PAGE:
Kramer: The Islamism Debate
The literature on Islam and "Islamism" continues to be produced at a frenzied rate. Scholars and journalists in the West who write on those issues enjoy the governmental and media attention that this subject receives. Popular culture in the West still is fascinated by the "exoticism" of Islam. This book contains contributions (with one exception) from a conference held at the Moshe Dayan Center at Tel Aviv University in 1996, which was funded jointly by the American and Israeli governments. The essays, by well-informed specialists in the field, are consistently thoughtful, even if one disagrees with their conclusions. However, only the contributions by François Burgat, Daniel Pipes, and Olivier Roy can be said to be original.
Daniel Brumberg's chapter suffers from a fundamental contradiction. On the one hand, he warns that the reading and analysis of Islamist literature is an art that can be mastered only by a trained eye (p. 18). Trained in what, we are not told, although it is implied that such training requires familiarity with a Muslim propensity toward deception and duplicity. Yet, after engaging in that fashionable practice of excessive textualism, by which the analyst reads and interprets words--mostly in translation through the services of Foreign Broadcast Information Services (FBIS) and Joint Publications Research Services (JPRS)--of fundamentalists, Brumberg tends to dismiss those words and texts as manifestations of the desire to deceive Western audiences. He also unnecessarily dramatizes the importance of a tape that `Abbasi Madani made (pp. 26-30).
Burgat's essay is quite interesting and provocative (especially given the venue of the conference). He has a simple message: The Islamist movement is the product of a political cleavage in society, a socioeconomic fracture, and a cultural fracture. Although this has been said before in his treatment of the political cleavage he views the Islamist movement as a mirror image of the brutal and oppressive power structures of the state. Pipes, also, makes a unique attempt at interpreting the Islamist movement in terms of its imitation of Western ways and ideas, although he begins his essay by an exaggerated characterization of Islamist leaders as Westernized individuals (pp. 53-54). However, many Islamist leaders and members never have been to the West, and some are not even educated to the degree that would allow them to have a literate command of the Arabic or Persian languages.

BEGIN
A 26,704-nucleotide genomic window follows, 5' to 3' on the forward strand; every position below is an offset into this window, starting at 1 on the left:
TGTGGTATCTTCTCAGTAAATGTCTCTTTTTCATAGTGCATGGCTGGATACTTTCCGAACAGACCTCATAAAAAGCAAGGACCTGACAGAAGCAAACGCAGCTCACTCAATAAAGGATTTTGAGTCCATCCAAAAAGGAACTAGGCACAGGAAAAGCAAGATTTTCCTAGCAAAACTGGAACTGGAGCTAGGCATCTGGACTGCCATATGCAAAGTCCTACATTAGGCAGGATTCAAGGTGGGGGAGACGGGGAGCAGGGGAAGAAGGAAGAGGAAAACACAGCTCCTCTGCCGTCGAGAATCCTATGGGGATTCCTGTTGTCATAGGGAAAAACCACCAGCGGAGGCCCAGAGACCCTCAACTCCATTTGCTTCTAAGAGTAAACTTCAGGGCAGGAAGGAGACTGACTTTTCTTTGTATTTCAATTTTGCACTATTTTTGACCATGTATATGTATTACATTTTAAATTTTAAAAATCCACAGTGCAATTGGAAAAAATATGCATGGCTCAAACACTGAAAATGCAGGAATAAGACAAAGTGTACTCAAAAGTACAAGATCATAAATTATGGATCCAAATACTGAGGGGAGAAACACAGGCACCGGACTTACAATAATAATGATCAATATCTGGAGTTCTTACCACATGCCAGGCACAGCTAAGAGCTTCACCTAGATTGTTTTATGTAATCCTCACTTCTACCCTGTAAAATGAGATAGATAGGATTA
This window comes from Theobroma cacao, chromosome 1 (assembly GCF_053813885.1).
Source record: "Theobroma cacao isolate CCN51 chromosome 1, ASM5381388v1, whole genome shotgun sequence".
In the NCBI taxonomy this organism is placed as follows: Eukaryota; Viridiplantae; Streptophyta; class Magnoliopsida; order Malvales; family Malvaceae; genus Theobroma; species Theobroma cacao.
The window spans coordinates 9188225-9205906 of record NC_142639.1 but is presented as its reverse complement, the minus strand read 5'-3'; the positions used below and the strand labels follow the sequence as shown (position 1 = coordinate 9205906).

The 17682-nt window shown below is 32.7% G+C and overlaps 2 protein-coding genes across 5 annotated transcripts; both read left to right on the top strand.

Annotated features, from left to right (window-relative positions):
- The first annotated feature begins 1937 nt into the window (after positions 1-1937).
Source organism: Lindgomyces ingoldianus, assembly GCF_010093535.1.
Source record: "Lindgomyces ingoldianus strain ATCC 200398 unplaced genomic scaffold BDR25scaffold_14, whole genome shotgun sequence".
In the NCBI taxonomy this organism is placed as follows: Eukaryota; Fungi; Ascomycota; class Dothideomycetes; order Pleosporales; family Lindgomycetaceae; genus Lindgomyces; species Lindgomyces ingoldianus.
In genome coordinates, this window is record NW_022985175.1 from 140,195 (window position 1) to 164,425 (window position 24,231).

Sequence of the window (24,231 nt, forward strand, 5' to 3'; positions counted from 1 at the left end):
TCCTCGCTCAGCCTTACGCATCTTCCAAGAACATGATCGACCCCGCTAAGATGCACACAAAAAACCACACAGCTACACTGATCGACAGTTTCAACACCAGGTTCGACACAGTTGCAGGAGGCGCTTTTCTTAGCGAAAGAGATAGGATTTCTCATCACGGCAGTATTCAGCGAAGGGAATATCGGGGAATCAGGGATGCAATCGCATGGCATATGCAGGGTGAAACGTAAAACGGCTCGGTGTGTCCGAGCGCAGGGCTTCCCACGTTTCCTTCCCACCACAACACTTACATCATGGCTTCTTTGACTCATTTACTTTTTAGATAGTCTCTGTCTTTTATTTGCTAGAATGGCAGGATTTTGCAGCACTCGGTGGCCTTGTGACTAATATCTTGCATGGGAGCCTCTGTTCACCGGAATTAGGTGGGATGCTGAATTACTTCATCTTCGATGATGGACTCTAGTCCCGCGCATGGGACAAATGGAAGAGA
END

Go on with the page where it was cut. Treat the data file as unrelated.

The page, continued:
Pipes's approach, however, requires some attention because experts of Islam often dwell on what they see as Islamic "peculiarity" or the "exceptionalism" of Muslim phenomena. Pipes explains how Islamic fundamentalism has produced Christian-inspired institutions and structures that have more in common with the Christian West than with the touted "Islamic Golden Age." His section on Friday-as-Sabbath is particularly interesting (pp. 57+n58). It is odd that Pipes mentions the "mysterious" poisoning of pigs owned by Arab Christians, presumably by Muslim neighbors (p. 64). Unless he has examined personally some of the assassinated pigs, Pipes owes his readers documentation for this bizarre "fact."
Similarly, Roy makes a very interesting case regarding the shaping of Islam itself by legal and political structures. In his own words, "It is more the law which defines Islam than Islam which defines the law" (p. 72). He elaborates on his hypothesis by studying the Iranian case in which political power determines how Islam is presented. He concludes by denying the possibility of Islamic totalitarianism because the shari`a, in his opinion, protects the family from any intrusion by the state.